"The first major hell is called Thoughts. The second is called Black Rope. The third is called Crushing. The fourth is called Moaning. The fifth is called Great Moaning. The sixth is called Burning. The seventh is called Great Burning. The eighth is called Unremitting. The Hell of Thoughts contains sixteen smaller hells. The smaller hells are 500 square yojana in area. The first small hell is called Black Sand. The second hell is called Boiling Excrement. The third is called Five Hundred Nails. The fourth is called Hunger. The fifth is called Thirst. The sixth is called Single Copper Cauldron. The seventh is called Many Copper Cauldrons. The eighth is called Stone Pestle. The ninth is called Pus and Blood. The tenth is called Measuring Fire. The eleventh is called Ash River. The twelfth is called Iron Pellets. The thirteenth is called Axes and Hatchets. The fourteenth is called Jackals and Wolves. The fifteenth is called Sword Cuts. The sixteenth is called Cold and Ice.”"

Further evidence supporting the importance of these texts discussing hells lies in Buddhists' further investigation of the nature of hell and its denizens. Buddhavarman's fifth century Chinese translation of the Abhidharma-vibhāṣā-śāstra (Ch. āpídámó pípóshā lùn 阿毘曇毘婆沙論) questions whether hell wardens who torture hell beings are themselves sentient beings, what form they take, and what language they speak.[11] Xuanzang's 玄奘 seventh century Chinese translation of the Abhidharmakośa śāstra (Ch. āpídámó jùshè lùn 阿毘達磨倶舍論) too is concerned with whether hell wardens are sentient beings, as well as how they go on to receive karmic retribution, whether they create bad karma at all, and why are they not physically affected and burned by the fires of hell.[12]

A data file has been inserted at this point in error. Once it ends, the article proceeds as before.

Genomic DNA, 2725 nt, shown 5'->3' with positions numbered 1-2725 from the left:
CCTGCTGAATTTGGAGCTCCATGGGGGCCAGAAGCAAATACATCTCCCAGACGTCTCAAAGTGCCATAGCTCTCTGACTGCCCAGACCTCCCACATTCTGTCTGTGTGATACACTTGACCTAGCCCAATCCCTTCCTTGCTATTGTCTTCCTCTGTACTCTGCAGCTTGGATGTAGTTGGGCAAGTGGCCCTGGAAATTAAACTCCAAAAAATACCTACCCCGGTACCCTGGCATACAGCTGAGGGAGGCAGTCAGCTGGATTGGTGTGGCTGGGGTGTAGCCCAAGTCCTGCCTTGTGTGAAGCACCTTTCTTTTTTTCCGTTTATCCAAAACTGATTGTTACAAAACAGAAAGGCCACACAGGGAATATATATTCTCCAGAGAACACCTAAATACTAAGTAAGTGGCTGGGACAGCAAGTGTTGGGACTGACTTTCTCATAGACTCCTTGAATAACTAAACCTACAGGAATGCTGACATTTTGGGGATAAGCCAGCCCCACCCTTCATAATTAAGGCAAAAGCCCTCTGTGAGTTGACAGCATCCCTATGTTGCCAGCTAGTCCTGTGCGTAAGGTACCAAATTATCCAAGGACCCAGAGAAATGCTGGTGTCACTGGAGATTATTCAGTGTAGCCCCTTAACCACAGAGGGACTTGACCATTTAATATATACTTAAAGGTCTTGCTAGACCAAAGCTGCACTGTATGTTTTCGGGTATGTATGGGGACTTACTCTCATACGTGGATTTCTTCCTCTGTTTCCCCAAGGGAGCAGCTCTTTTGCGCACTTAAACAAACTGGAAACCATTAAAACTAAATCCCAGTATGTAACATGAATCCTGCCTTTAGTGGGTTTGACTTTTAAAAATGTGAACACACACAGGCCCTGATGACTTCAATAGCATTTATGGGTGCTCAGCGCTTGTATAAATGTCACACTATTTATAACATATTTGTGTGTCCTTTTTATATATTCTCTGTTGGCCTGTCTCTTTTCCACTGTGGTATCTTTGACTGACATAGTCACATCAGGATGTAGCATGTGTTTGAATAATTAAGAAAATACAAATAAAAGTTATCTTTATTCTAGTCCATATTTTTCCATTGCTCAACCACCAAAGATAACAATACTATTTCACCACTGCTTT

Descriptions of the Narakas are a common subject in some forms of Buddhist commentary and popular literature as cautionary tales against the fate that befalls evildoers and an encouragement to virtue.[13]